6 Prime Lenses Every Photographer Should Own

6 Prime Lenses Every Photographer Should Own

Canon Prime Lenses Set  B

If you own a system camera you really owe it to yourself to own at least one prime lens. Primes lenses have a fixed focal length and so would seem less useful than a zoom (you have to physically move around to compose a shot rather than merely turning a zoom ring). However, this is more than made up by the fact that typically prime lenses are better optically than zooms and have larger apertures. The latter is particularly useful for low-light photography and for isolating a subject by restricting depth of field. Below are six prime lenses for full-frame cameras you should seriously consider and the reasons why (with the nearest equivalents for APS-C and Micro 4/3s cameras).


Nikon f/1.4 24mm, Canon f/1.4 24mm, Sony 24mm, Sigma 24mm

24mm (16mm APS-C; 12mm M4/3)

Ultra wide-angle lenses are tricky to use, though when used right they create undeniably striking images. Personally, I'm not so keen on lenses wider than 24mm. A 24mm lens is a wide-angle lens, but not so wide that distortion becomes a problem or that the results start to look decidedly unnatural. They're ideal for landscape and architectural photography.


Nikon f/1.4G 35mm, Canon f/1.4  35mm, Sony 35mm, Sigma 35mm

35mm (24mm APS-C; 17mm M4/3)

The 35mm lens is a great lens if you're interested in street photography (and was commonly used by photographers such as Henri Cartier-Bresson in conjunction with a 50mm lens). It's a small lens that's unobtrusive and therefore somehow less threatening and intimidating. As it's bordering on being a wide-angle lens it does mean that you have to get close to your subject. However, this is no bad thing as it means you'll be forced to engage with your subject rather than observe them coldly from a distance.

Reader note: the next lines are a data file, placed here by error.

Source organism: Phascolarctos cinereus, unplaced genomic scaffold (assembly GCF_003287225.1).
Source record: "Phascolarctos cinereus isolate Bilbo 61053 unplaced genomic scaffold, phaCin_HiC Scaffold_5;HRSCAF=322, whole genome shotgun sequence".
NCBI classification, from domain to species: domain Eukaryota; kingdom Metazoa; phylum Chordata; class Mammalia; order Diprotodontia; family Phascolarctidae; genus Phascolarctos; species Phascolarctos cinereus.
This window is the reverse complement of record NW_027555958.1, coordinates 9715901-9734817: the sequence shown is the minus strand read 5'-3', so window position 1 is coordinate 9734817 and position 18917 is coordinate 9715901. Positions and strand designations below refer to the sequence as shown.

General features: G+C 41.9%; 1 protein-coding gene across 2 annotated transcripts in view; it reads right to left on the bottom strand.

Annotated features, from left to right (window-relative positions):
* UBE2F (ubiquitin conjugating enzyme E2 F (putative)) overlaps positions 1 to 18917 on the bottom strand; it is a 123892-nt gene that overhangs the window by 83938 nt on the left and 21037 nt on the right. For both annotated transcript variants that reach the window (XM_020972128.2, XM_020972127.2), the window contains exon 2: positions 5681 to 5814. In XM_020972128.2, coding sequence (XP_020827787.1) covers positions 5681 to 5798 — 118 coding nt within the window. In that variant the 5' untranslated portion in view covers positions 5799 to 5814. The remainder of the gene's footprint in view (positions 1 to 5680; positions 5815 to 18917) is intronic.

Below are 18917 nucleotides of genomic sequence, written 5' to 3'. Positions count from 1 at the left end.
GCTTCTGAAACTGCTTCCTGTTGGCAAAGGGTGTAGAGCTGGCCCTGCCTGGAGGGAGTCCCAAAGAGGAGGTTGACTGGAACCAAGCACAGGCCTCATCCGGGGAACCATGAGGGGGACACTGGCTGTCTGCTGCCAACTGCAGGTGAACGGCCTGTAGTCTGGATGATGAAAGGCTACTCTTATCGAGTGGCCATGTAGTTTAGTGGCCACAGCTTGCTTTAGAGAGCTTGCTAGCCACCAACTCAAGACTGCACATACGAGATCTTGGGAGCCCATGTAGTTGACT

Nikon f/1.8 50mm, Canon f/1.4  50mm, Sony 50mm, Sigma 50mm

50mm (35mm APS-C; 25mm M4/3)

The 50mm lens is regarded as the 'standard' (or normal) lens. The technical definition of a standard lens is one that has a focal length the same as the diagonal size of the film medium or sensor in the camera to which it is attached. The joy of the standard lens is that creates a natural perspective similar to how we see the world. Think of it as the Goldilocks lens. Not too hot, not too cold.


Nikon f/1.4 85mm, Canon f/1.4  85mm, Sony 85mm, Sigma 85mm

85mm (50mm APS-C; 45mm M4/3)

If you're interested in portraiture, the 85mm lens is the one to save up for. Because you need to step back from your subject, the perspective when using an 85mm lens is far more flattering to facial features than a wide-angle lens. Restricted depth of field can also be used to good effect to blur out backgrounds by focusing on the important areas of your subject's face (typically the eyes).


Nikon 105mm, Canon 100mm, Sony 100mm, Sigma 150mm

100mm (70mm APS-C; 60mm M4/3)

Macro lenses are often available in this focal length. The longer the focal length of a macro lens, the greater the working distance this allows. The working distance of a macro lens is the distance between the camera and the subject when the subject is in focus. The further back you are from your subject, the less likely you are to disturb the subject. 100mm macro lenses are a good compromise between shorter focal length macro lens that are lighter in weight but have poor working distances and longer focal length macros that have exactly the opposite problem.


Nikon  200mm, Canon  200mm,

200mm (135mm APS-C; 100mm M4/3)

A 200mm lens is in semi-telephoto territory. The main advantage of a 200mm prime lens over a zoom with a similar focal length is aperture. The faster aperture of the prime will make the camera's AF system more efficient (the more light there is, the better AF systems perform). There are telephoto zooms available that do have large apertures but these tend to be big, heavy brutes that are a pain to carry around all day.